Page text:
Fadwa Bouziane on How Performance Art Helps Rethink Connection at a Time of Crisis
Posted on August 10, 2020 | Updated March 02, 2021, 3:54pm
“We’re bodies with stories that need to be told,” says the performance artist and ECU faculty member.
Whether 2020’s lockdown was a one-time event or a predictor of what’s to come, artist and ECU faculty member Fadwa Bouziane (MFA 2019) believes its impacts will be felt for a long time.
The experience of loneliness, the trauma of isolation and the bizarre ordeal of conducting business and social life through a screen, however, are not the outcome of COVID-19; rather, she says, they’re thoroughly modern routines which have only become amplified during the pandemic.
“I think we're craving human touch and craving witness and craving being with a group of people all at the same time,” she says. “So, how can we talk about our own trauma of being separated, and overcome loneliness — which was already a problem before, but, I think, is just exponential right now?”
For Fadwa, performance art provides a ready answer to that question.
“It's good to engage in performance art at times like these, because it allows us to ask how we can rethink our bodies in connection to others,” she says. And while, in many ways, performance art is fundamentally resistant to mediation — including via a digital screen — Fadwa says her course PERF 310 F090: Performance Art: ‘If my body could speak …’ will be a study in strategies for remotely communicating bodily gesture.
"The gesture is almost like a mechanism or a machine, with emotion and feeling and thinking ... The gesture is your strategy to tell me your story."
She notes the practice of viewing art in traditional exhibition spaces provides a well-established precedent for how to address challenges around connecting at a distance.
“We're not all living in the space the artist lives, which is the same reality as when you go to a museum,” she says. In other words, the goal isn’t to figure out how to preserve the immediacy of performance for its own sake, but to find ways performance can be employed to drive closer engagement between people, even at a distance. This points inexorably to collaboration and discussion, Fadwa adds, which are two of the primary ways people process experiences as mundane as a tough day at work, and as extraordinary as a pandemic.
“We're just acknowledging the world right now, and all the tensions that this disease has brought up,” she says, noting such acknowledgment is made even more challenging by the need to keep apart.
“So, how can we come back in, deal with it? You can use anything to get your point across. Just be playful, and let's talk about it after.”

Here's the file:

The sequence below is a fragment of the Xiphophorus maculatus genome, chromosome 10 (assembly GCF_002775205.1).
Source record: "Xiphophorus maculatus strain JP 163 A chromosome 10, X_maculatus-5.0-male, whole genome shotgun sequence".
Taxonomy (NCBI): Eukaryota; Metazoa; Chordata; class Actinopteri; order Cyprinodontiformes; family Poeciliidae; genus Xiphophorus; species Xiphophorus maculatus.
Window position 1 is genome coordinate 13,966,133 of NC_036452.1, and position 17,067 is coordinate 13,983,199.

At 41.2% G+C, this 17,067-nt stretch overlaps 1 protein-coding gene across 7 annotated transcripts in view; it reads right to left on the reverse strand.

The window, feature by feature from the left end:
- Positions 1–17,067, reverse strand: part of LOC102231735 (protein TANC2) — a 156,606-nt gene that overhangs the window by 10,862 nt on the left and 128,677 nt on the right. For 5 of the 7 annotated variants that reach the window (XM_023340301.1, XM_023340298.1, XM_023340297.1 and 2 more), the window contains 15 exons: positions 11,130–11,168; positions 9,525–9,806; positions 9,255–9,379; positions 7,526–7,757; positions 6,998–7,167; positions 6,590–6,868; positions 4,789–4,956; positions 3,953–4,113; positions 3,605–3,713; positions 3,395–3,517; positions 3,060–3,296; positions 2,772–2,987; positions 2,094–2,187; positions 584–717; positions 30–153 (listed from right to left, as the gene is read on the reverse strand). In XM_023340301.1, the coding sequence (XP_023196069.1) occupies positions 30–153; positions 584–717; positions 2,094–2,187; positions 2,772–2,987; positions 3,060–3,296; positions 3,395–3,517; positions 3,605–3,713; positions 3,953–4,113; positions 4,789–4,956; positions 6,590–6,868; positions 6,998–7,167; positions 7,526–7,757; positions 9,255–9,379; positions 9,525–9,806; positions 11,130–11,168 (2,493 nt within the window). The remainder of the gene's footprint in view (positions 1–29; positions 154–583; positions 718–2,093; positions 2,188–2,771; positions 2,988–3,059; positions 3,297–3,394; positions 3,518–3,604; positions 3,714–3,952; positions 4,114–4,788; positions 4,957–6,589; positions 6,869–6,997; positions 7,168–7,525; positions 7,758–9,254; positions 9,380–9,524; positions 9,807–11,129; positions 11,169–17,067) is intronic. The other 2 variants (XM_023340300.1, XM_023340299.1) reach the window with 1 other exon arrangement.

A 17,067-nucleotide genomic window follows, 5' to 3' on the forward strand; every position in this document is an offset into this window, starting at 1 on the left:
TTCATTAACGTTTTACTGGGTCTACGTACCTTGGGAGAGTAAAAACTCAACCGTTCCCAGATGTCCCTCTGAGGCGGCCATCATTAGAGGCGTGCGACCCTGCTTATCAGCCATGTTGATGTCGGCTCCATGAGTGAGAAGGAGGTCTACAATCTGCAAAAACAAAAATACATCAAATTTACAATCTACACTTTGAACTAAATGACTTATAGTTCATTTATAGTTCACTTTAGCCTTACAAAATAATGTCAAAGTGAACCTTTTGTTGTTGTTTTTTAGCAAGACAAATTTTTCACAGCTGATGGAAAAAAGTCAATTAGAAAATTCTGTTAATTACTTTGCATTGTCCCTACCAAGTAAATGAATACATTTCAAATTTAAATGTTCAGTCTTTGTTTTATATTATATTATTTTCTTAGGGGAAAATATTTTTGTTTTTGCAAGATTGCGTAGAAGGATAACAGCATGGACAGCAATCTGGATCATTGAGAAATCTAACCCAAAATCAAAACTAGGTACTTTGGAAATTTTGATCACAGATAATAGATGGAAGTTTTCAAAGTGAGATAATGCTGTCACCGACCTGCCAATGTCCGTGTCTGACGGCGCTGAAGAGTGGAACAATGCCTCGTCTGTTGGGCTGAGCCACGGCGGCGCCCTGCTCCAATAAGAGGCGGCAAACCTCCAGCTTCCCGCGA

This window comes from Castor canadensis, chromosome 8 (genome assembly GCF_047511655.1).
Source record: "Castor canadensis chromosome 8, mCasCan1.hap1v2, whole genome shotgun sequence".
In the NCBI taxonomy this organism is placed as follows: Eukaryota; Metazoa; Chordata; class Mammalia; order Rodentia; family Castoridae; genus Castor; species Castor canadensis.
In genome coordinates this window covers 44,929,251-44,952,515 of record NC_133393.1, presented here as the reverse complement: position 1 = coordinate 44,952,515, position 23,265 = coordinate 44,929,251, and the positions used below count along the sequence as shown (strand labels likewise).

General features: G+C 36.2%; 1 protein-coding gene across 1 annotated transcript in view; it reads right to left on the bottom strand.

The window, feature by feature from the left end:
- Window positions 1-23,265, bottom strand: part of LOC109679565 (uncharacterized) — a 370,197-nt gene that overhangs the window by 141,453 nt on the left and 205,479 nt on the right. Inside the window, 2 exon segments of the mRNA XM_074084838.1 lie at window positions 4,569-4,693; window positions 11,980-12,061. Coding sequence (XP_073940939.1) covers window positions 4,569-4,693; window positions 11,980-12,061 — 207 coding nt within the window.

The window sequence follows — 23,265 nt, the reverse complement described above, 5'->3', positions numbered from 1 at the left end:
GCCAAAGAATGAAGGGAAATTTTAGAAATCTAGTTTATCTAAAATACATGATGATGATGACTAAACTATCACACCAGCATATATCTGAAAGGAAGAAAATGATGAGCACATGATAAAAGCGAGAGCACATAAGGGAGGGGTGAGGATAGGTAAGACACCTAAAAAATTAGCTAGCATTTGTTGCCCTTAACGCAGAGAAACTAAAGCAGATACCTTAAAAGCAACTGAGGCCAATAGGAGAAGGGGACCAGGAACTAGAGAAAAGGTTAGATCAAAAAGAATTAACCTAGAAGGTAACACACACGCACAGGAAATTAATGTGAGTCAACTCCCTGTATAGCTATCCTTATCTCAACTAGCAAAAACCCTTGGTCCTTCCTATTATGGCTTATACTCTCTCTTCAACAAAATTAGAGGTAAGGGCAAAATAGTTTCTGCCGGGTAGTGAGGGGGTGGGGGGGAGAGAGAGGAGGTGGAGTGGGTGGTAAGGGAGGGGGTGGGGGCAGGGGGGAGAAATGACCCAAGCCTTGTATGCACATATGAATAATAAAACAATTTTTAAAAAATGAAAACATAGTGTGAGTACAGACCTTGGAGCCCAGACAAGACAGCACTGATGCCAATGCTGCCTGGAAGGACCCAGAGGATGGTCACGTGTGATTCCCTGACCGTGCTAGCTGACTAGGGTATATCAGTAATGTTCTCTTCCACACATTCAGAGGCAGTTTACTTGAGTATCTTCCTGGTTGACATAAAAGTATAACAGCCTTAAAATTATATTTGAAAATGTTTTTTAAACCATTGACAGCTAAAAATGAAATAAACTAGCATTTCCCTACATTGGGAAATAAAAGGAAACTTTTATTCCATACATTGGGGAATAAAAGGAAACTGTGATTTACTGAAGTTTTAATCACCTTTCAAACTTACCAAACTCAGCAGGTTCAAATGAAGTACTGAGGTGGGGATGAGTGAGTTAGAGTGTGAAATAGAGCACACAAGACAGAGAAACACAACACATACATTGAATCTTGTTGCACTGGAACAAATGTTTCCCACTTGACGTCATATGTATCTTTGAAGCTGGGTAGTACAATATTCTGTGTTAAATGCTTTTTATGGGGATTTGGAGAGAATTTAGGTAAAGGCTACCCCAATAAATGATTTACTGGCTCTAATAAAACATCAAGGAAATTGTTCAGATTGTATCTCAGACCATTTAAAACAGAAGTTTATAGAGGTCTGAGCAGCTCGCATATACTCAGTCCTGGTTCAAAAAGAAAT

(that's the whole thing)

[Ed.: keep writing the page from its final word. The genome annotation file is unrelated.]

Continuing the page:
Fadwa’s course is just one of the performance-inclusive classes being offered by Emily Carr. Multidisciplinary artist Merritt Johnson’s course ‘Performing for the Camera’ considers the role of digital and online spaces as forums for viewership, participation and performance. With the option of working in a variety of media including performance, photography, video and web-based approaches, Merritt’s students will set up online studios to present and view their works.
Artist Lauren Marsden also offers students the chance to examine the relationships between new technologies and performance with her course, ‘Performance and Technology.’ Lauren’s students will investigate themes including how “new technologies shape and shift what it means to perform live”; “how technologies like phones, computers and networks ask us to perform every day”; and “the Internet's potential as a new type of stage with a new mode of liveness.”
Fadwa notes that undertaking a performance work is no easy task. For artists and students alike, there’s often a sense of fear, she says, because the medium is one’s own body, and nobody likes to be judged for what they present physically. Critiques can sometimes “hurt a little bit more” for that same reason. But Fadwa emphasizes that it’s not the body that’s being critiqued; rather, it’s the gesture.
“The gesture is almost like a mechanism or a machine, with emotion and feeling and thinking,” she says. “It's really bold for me, because whereas in painting, a gesture goes into the painting, in performance, all your action counts even more. You’re putting all of your story into it. We're bodies with stories that need to be told. So the gesture is your strategy to tell me your story.”
Executing a performance work, she adds, is a feeling like no other — a feeling she wants everyone to share.
“I really, really believe that performance should be mandatory,” she says. “I think it helps the mental state of people who receive it, who talk about it, who do it. It's hard, it's funny, it's raw, it's amazing. And in the end, every time I finish a performance, or every time one of my students finish, it just feels so good. Because they've expressed themselves in a way that no other medium can accommodate.”